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Citation Information

Type Journal Article - Southern African Journal of Demography
Title Factors associated with condom use in the era of HIV/Aids in Botswana: The application of the Health Belief Model
Author(s)
Volume 13
Issue 1
Publication (Day/Month/Year) 2012
Page numbers 83-110
URL https://www.researchgate.net/profile/David_Swanson10/publication/304827418_Population_the_Status_of_​Women_and_Stability_in_Afghanistan/links/577bfdca08aece6c20fcced3.pdf#page=84
Abstract
Despite various efforts by government to reduce HIV
infection in Botswana, condom uptake remains unacceptably low.
Scientific evidence identifying factors facilitating or hindering condom
use in the era of HIV/Aids remains inconclusive. The purpose of this
study is to add on to the existing literature by investigating factors
associated with condom use using the Health Belief Model.
The study used nationally representative household survey
data from the 2008 Botswana Aids Impact Survey III to investigate
the research topic. We used cross-tabulations and multivariate
logistic regression analysis to identify factors associated with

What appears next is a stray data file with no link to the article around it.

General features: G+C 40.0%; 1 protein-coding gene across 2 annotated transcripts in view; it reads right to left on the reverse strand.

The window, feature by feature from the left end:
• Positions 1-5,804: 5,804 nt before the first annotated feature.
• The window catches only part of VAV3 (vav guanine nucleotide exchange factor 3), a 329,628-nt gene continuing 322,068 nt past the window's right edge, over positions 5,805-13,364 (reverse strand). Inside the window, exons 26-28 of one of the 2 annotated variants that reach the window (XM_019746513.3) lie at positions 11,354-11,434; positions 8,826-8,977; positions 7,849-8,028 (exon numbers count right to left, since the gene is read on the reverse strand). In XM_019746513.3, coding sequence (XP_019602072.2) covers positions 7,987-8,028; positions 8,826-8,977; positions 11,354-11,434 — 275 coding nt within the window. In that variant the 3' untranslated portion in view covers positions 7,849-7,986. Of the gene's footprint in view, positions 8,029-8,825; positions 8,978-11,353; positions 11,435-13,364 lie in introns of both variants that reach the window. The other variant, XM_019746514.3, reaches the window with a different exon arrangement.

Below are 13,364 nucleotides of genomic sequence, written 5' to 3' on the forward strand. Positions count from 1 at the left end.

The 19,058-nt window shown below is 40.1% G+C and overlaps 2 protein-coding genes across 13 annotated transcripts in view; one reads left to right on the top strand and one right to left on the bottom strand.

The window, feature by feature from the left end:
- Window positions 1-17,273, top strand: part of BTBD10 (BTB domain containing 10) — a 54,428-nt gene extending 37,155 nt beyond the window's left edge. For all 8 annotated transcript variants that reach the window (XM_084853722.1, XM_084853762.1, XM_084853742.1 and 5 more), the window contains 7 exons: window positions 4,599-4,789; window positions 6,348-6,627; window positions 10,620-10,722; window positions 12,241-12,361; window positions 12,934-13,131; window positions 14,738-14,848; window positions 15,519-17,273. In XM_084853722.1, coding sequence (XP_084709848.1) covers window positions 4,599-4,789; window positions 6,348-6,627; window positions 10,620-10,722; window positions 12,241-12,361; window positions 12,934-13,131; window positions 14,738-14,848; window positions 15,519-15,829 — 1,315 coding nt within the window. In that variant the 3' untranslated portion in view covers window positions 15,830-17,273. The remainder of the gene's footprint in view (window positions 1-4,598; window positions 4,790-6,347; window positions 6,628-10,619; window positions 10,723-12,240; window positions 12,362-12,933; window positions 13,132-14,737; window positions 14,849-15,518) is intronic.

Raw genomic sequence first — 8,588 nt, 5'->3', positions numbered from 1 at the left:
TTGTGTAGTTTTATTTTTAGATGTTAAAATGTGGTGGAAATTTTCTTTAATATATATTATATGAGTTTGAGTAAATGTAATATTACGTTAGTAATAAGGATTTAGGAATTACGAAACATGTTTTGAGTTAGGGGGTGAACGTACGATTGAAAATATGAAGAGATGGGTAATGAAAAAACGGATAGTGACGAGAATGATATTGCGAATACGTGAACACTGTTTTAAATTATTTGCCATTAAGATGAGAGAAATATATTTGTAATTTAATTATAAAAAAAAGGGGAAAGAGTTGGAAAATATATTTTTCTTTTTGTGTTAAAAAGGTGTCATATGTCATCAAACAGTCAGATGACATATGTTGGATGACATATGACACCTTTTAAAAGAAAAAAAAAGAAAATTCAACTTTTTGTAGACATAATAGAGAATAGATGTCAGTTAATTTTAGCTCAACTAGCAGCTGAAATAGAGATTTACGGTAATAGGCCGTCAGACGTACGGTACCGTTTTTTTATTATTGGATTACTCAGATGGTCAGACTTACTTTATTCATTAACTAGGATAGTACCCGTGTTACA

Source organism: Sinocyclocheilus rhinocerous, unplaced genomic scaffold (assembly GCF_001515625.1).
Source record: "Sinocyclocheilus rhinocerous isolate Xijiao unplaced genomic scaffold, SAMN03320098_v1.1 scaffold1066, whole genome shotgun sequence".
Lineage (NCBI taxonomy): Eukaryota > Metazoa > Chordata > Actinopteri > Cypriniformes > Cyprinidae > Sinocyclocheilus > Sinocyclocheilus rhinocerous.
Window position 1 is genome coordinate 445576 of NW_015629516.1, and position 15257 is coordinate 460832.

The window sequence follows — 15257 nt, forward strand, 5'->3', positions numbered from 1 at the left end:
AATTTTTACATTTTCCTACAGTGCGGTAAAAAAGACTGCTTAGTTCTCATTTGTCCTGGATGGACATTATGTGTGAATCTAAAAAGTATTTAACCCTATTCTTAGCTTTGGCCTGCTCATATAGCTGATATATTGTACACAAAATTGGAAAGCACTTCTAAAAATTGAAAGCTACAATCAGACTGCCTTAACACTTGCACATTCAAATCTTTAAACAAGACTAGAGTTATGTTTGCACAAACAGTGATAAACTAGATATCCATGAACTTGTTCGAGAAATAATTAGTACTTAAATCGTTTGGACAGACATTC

condom use in the era of HIV/Aids.
The study results showed that respondents who believed
that they could persuade a sex partner to use a condom compared to
those who did not were 6.2 times more likely to have used condoms
during the last sexual intercourse and this relationship was
statistically significant at 1% level. This relationship holds for men
and women analysed separately. Respondents who reported that
they or their partners were not drunk the last time they had sex were
3.2 times more likely to report that they used condoms during the last
sexual intercourse. This relationship was also statistically significant
at 1% level. Other statistically significant factors associated with
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condom use were: having multiple sexual partnerships; being young;
being never married; and religious affiliation with other religions other
than Christianity.
The study results have important policy implications. One such
policy implication of the study results is that there is a need to
strengthen programmes aimed at equipping people with life skills to
negotiate for safe sex, as self-efficacy has been shown to be a key
predictor of condom use. There is also a need to educate people
about the dangers of heavy alcohol consumption which may inhibit
rational decision-making.

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